"Now the long-term effort to bring about the needed change in systems, culture, training and leadership begins," said Kathleen Taylor, ACLU of Washington executive director, in a written statement.
Other incidents captured on surveillance or police-cruiser video include officers using an anti-Mexican epithet and stomping on a prone Latino man who was mistakenly thought to be a robbery suspect; an officer kicking a non-resisting black youth in a convenience store; and officers tackling and kicking a black man who showed up in a police evidence room to pick up belongings after he was mistakenly released from jail.
The report also found:
_ The trend of escalation toward force is most pronounced in encounters with persons with mental illnesses or those under the influence of alcohol or drugs.
_ When officers use batons, 57 percent of the time it is either unnecessary or excessive.
_ About 61 percent of the cases of excessive force involved more than one officer confronting a single person.
_ In 2010, 20 officers were responsible for 18 percent of all use-of-force incidents.
_ The police department has no effective supervisory techniques to better analyze why these officers use force more than other officers, whether their uses of force are necessary, or whether any of these officers would benefit from additional use of force training.
_ The public developed its belief that the department engages in discriminatory policy through their own negative experiences, well-publicized videos of force being used against people of color, incidents of overt discrimination, and concerns that the pattern of excessive force disproportionately affects minorities.
"The solution to the problems identified within the Seattle Police Department will require strong and consistent leadership along the chain of command, effective training and policies, and vigilant oversight," said Jenny A. Durkan, U.S. Attorney for the Western District of Washington, who joined Perez for Friday's announcement.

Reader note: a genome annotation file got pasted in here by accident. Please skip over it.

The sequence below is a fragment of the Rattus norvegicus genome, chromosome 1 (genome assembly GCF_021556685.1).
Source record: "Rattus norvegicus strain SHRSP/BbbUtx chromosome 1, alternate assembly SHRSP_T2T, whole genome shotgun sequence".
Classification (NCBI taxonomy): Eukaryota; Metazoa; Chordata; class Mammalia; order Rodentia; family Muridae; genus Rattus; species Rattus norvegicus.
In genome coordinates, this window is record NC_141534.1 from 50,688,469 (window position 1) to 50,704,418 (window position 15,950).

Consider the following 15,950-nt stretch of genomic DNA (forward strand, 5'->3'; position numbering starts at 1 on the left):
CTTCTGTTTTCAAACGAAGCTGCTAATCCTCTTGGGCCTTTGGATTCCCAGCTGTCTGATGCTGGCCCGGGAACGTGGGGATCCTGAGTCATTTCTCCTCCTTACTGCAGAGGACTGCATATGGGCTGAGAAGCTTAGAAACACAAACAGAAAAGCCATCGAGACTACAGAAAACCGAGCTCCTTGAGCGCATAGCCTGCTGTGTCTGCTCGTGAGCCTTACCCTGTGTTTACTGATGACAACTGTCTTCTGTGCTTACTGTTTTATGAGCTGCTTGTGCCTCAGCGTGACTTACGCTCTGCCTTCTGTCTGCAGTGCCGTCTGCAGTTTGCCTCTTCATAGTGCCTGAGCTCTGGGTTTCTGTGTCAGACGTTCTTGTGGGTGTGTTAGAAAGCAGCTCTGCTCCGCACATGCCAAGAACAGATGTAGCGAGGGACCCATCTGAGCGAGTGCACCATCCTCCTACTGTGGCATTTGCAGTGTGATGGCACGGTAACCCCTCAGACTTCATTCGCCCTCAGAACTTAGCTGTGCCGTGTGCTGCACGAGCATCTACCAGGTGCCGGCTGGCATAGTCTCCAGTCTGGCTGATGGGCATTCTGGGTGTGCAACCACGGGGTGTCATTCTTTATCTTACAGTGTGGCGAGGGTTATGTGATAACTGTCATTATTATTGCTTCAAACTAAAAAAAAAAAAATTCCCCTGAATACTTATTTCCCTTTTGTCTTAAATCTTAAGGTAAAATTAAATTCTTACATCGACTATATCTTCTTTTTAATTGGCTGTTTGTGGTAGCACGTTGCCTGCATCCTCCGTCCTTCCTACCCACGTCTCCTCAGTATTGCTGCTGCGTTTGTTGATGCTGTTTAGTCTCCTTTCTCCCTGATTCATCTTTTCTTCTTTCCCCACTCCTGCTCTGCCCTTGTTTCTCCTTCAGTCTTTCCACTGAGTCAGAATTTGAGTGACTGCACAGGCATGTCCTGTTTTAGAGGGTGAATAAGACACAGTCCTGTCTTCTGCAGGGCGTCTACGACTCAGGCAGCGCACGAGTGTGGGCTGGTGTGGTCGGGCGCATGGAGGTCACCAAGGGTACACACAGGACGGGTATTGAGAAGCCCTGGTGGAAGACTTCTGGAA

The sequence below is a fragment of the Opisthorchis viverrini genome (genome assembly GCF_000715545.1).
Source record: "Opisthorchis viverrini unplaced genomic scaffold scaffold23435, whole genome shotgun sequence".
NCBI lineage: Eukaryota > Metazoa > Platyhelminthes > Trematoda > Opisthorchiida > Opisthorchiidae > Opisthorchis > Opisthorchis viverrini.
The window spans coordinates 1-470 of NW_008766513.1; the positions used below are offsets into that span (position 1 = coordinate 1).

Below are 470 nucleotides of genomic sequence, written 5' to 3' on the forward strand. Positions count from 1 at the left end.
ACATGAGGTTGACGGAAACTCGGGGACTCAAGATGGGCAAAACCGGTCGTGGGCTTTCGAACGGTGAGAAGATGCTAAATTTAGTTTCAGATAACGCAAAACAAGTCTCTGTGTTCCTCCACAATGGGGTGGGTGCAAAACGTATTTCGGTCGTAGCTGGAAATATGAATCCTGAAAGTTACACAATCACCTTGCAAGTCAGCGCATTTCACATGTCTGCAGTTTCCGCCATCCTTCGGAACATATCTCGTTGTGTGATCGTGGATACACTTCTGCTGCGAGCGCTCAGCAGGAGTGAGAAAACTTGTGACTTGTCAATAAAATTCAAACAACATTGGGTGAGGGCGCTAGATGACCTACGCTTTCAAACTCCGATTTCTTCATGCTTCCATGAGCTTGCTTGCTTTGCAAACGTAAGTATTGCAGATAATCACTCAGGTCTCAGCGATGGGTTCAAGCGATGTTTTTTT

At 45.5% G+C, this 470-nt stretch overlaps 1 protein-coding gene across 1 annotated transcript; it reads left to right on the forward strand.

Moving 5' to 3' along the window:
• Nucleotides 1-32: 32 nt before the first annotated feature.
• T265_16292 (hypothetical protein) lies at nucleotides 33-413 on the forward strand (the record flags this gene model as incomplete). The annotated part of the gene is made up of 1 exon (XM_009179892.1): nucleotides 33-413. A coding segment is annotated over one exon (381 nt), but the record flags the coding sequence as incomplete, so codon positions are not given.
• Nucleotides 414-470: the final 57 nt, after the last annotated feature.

Durkan emphasized that the vast majority of Seattle police officers do their jobs well and honorably. Only a fraction of Seattle officers use force more than once a year, with 789 officers using no force at all during 2010 and 44 officers out of more than a thousand using force more than five times that year.
The issue is not whether officers use force, but whether they use it correctly and only when needed, she said. Supervision and training are the real problems, she said, adding that Seattle police have already taken measures to make improvements in these areas.
The key is oversight, Durkan said. For example, about 1,200 reports were filed after force was used by an officer in 2010, but only five were sent back by a supervisor asking for more information.
City Councilman Tim Burgess, head of the Public Safety Committee and a former police officer, said in a statement the findings "confirm what many, including myself, have believed for some time _ our police department can do better."
Burgess said the probe raises concerns about department management.
"Over the past 20 years or so, we have gone through repeated evaluations of police accountability," he said. "Yet, every few years, the same issues resurface."
Sgt. Rich O'Neill, the police union president, said in a statement he hoped federal investigators would let the department study the data that led to the critical report.
"Officers are often put in very difficult and dangerous situations, and all they want are clear and specific ground rules to guide them when making use-of-force decisions," he said.